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Video Game: Pit-Fighter
Pit-Fighter is a 1990 fighting game by Atari. It was the first fighting game to use live-action footage as the source of the character sprites, roughly two years before Mortal Kombat popularized it. There was planned to be a sequel which would have had a fourth character to play as.

Pit-Fighter provides examples of the following tropes:

  • Ass Kicking Pose: All three player-characters strike a pose after hitting their special attack. Doubles as a Victory Pose since they do the same pose after winning a match. And, yes, winning a match with a special attack results in the character doing the same pose twice in succession. Also leaves your character vulnerable during it which can lead to a world of pain if your opponent gets up quickly or if you're fighting more than one enemy - which leads to a tendency to use Ty in preference over the other characters as his pose is a brief air punch as opposed to Kato's which is a full second and a half of poser tai-chi moves. Buzz is somewhere in the middle with around a second of bicep flexing.
  • Big Bad: Masked Warrior
  • The Big Guy: Buzz
  • The Brute: Chainman Eddie
  • Boss Game: There are only 3 characters to pick. This would have barely changed in the sequel, which would have had a fourth, female character named "Tasha". As this game was developed before Street Fighter II, this is obvious, as all fighters before SFII were Boss Games.
  • Color-Coded Multiplayer: Blue (Player 1), Red (Player 2) and Yellow (Player 3). Even though there are only three characters, unlike other similar games of its time, more than one player can use the same character if they desire.
  • Dark Action Girl: Angel
  • The Dragon: Chainman Eddie
  • Drill Sergeant Nasty: Mad Miles, if his outfit is any indication.
  • Expy: Ty is Jean Claudevan Damme's character from Bloodsport, all the way down to being shown doing the splits as part of his training.
  • Evil Laugh: Chainman Eddie
  • Fighting Game: Came out just before the boom created by Street Fighter II and Fatal Fury
  • Fragile Speedster: Kato
  • Honor Before Reason:
    • Kato bows at the start of every match and after landing his "Combo Punch" special move. Unfortunately, this elaborate display of respect leaves him wide open, and his opponent(s) WILL take advantage of it.
    • Also the enemy "Southside Jim" will not attack downed opponents, even if they attack him on the deck first.
  • Jack of All Stats: Ty
  • Life Meter: Standard for the genre but with the twist that it did not refill between battles — so as you progressed your character was less and less durable, to the point where you could win a fight but a single light slap from the next opponent could finish you — and as you only had one life the only way to continue after losing all your health was to pump more coins in....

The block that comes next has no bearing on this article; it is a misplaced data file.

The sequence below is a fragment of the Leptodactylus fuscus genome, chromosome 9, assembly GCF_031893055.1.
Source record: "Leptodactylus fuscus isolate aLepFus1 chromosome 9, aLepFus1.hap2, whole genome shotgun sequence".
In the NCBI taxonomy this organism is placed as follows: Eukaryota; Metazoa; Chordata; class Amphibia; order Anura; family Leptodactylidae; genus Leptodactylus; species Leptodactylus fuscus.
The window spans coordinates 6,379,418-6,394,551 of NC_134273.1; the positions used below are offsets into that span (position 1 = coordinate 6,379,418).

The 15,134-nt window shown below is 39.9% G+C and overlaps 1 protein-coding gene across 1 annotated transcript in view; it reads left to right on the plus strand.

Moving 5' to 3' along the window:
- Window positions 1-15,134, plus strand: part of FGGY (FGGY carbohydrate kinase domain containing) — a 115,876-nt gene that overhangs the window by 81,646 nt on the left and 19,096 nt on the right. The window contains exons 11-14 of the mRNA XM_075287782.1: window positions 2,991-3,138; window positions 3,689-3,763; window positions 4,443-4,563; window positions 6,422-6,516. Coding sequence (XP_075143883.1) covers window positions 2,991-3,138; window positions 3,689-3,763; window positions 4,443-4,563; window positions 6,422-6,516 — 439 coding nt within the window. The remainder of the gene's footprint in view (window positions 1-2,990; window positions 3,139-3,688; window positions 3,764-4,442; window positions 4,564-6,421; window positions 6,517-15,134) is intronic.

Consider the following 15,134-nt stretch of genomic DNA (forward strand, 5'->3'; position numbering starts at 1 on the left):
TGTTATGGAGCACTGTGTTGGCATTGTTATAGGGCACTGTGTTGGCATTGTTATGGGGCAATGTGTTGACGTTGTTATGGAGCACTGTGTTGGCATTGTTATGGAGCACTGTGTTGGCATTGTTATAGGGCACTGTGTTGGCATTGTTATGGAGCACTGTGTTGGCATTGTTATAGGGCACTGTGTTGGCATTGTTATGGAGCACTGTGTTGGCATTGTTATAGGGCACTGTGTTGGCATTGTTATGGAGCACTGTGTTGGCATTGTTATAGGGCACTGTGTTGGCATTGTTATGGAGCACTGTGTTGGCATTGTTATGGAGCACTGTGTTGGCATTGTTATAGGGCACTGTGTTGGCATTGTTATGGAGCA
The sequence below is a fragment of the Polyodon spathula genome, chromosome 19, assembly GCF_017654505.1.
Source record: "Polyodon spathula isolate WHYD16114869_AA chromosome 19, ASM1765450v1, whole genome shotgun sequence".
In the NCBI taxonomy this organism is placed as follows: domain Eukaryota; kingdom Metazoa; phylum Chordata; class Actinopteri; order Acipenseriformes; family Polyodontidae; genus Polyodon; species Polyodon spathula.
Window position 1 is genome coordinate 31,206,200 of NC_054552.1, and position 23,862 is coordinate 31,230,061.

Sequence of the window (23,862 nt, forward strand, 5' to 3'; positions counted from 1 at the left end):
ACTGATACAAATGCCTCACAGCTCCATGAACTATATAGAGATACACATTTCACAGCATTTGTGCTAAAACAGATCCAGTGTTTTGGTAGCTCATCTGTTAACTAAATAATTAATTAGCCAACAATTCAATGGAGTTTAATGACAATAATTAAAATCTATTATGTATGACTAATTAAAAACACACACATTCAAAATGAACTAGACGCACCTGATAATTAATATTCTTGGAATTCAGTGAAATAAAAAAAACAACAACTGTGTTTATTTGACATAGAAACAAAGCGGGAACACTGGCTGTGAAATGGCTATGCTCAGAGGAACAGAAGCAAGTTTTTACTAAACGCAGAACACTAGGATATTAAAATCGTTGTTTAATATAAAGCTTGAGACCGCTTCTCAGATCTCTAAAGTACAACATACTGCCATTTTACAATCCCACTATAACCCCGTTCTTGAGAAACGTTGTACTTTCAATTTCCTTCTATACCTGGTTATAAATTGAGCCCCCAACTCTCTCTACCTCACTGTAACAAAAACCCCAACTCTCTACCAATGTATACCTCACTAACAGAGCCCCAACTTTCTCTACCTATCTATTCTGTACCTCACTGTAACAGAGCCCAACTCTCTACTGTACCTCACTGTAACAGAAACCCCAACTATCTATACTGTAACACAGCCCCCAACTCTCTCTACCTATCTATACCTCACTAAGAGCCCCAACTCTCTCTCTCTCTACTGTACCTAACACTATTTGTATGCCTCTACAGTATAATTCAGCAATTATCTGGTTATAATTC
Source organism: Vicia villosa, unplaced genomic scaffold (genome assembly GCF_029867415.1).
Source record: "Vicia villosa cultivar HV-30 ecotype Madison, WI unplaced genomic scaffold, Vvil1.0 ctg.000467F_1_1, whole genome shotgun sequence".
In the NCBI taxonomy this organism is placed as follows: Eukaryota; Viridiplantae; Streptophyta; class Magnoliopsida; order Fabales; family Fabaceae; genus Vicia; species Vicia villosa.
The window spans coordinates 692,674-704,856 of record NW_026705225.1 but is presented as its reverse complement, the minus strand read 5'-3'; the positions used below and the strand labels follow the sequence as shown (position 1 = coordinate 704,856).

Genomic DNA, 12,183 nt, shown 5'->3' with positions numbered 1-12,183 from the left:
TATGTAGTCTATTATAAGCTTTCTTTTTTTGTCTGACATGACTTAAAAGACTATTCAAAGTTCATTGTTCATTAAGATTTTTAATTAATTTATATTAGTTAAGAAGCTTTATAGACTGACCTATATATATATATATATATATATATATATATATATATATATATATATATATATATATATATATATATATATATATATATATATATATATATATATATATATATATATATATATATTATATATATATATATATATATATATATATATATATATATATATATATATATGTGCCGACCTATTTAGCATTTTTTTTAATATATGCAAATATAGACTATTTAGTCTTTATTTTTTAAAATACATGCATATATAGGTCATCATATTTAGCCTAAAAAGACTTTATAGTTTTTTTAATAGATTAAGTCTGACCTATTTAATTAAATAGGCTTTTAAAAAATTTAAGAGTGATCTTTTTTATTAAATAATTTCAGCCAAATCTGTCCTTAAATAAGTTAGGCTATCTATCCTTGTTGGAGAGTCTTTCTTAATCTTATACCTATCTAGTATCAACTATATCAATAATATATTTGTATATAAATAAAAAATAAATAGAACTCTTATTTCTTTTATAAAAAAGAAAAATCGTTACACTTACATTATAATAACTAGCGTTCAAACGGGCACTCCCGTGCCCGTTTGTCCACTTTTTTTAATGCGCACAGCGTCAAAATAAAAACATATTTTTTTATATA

• Lightning Bruiser: Masked Warrior
  • Me's a Crowd: The round before the Masked Warrior features two Chainman Eddies regardless of how many players are in the game at that point.
  • Mighty Glacier: Buzz, Chainman Eddie
  • Mirror Match: The bonus rounds in single-player mode. Ur Example — This is the first Fighting Game to use the feature (Karate Champ implied the two fighters were different people, even if they did look alike).
  • Only in It for the Money: The score is represented in dollars and there is no real characterization for anyone, so this is the only logical conclusion to why anyone is here.
  • Real Men Wear Pink: Southside Jim's default palette.
  • Roundhouse Kick: Ty
  • Rummage Sale Reject: One of the main criticisms about this game was the clothes used by most of the bosses. Almost all of them wear clothes fitting for a porn movie rather for a fighting tournament. This is even worse with both Angel and Chainman Eddie: The former looks like a Hollywood-style prostitute and the later seems to came out from a gay porn film.
  • Simple Staff: The most common weapon (except maybe the barrels and kegs) is a stick used like a bo staff.
  • Spam Attack: Kato's special attack is a series of karate thrusts followed by a double palm strike.
  • Story And Gameplay Segregation: The opening cinematic shows Kato being very proficient with a staff. In the actual game, he doesn't use it any better than any other character.
  • Super Serum: The power pills hidden in barrels in some stages causes the user (player or enemy) to gain a green tinge, knock down any opponent in one hit, deal more damage, and not react when an opponent attacks. Also, in the arcade version the user becomes slightly larger.
  • Token Minority: Southside Jim; Ty
  • Use Your Head: Chainman Eddie uses this move. It's hugely damaging and can send you flying the full length of the playing area to bounce off the crowd/wall. Especially deadly when fighting two of them together as you do in the penultimate round.
  • Video Game Cruelty Potential: The game encourages you to attack your opponent while he's downed by giving you a "brutality bonus" for doing so at the end of the round (assuming you win!).
  • Wrestler in All of Us: Buzz; Masked Warrior

PaperboyCreator/AtariPrimal Rage
PaperboyUsefulNotes/Atari LynxQix
PaperboyUsefulNotes/Commodore 64 Platoon
OutRunSega Master SystemPopulous
Pipe ManiaUsefulNotes/Game BoyPrehistorik
Phantom BreakerFighting GamePlayStation All-Stars Battle Royale
PitfallSega GenesisPower Instinct
The Pirates of Dark WaterUsefulNotes/Super Nintendo Entertainment SystemPlok
ParodiusArcade GamePoint Blank

alternative title(s): Pit-Fighter; Pit Fighter; Pit-Fighter
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